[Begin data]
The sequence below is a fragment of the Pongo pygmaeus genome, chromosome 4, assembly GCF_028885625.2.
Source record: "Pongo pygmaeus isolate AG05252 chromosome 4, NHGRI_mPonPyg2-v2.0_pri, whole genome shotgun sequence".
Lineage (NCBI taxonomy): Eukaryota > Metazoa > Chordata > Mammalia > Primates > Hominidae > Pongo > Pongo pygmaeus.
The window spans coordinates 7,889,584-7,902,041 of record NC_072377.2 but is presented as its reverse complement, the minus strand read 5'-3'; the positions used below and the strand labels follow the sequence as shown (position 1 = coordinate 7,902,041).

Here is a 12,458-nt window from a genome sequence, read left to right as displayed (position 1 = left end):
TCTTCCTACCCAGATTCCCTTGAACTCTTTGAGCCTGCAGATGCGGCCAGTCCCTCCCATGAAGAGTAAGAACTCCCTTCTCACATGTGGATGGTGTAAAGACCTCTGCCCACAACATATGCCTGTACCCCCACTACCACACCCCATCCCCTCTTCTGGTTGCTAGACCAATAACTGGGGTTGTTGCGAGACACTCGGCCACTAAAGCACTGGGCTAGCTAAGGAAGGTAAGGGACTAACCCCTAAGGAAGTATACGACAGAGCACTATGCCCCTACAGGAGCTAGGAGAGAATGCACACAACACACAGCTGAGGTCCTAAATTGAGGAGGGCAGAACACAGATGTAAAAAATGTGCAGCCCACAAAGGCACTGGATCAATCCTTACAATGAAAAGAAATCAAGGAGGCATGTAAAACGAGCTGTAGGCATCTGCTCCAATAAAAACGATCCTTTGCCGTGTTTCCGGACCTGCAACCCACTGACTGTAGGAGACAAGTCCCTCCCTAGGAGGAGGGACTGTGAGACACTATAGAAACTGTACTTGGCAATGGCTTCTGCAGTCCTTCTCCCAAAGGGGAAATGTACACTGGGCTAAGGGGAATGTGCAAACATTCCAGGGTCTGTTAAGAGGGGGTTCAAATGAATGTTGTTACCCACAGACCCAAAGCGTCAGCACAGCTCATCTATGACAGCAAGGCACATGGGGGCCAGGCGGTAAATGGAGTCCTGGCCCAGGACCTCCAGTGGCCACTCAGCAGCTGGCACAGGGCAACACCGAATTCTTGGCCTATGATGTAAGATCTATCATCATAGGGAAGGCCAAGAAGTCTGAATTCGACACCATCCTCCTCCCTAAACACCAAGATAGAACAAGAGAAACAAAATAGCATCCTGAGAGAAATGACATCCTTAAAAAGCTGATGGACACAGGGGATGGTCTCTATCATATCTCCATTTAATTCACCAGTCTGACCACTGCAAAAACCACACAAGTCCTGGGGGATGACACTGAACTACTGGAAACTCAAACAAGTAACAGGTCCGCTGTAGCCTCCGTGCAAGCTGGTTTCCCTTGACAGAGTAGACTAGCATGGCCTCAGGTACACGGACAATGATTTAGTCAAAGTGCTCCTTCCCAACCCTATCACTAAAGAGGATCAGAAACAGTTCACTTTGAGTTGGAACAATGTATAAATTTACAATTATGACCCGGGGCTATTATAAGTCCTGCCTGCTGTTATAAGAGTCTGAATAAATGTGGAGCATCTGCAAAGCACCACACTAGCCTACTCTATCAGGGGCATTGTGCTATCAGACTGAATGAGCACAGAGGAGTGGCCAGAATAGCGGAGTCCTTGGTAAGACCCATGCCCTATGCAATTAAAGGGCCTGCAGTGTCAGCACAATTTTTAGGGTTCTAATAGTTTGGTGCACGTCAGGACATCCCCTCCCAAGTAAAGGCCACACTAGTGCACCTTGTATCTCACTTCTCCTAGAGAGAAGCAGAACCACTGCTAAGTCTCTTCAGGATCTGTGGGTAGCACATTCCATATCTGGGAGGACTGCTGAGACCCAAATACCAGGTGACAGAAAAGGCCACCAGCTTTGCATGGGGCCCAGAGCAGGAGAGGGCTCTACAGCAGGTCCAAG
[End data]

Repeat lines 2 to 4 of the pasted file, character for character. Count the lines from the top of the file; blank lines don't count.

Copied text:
Source record: "Pongo pygmaeus isolate AG05252 chromosome 4, NHGRI_mPonPyg2-v2.0_pri, whole genome shotgun sequence".
Lineage (NCBI taxonomy): Eukaryota > Metazoa > Chordata > Mammalia > Primates > Hominidae > Pongo > Pongo pygmaeus.
The window spans coordinates 7,889,584-7,902,041 of record NC_072377.2 but is presented as its reverse complement, the minus strand read 5'-3'; the positions used below and the strand labels follow the sequence as shown (position 1 = coordinate 7,902,041).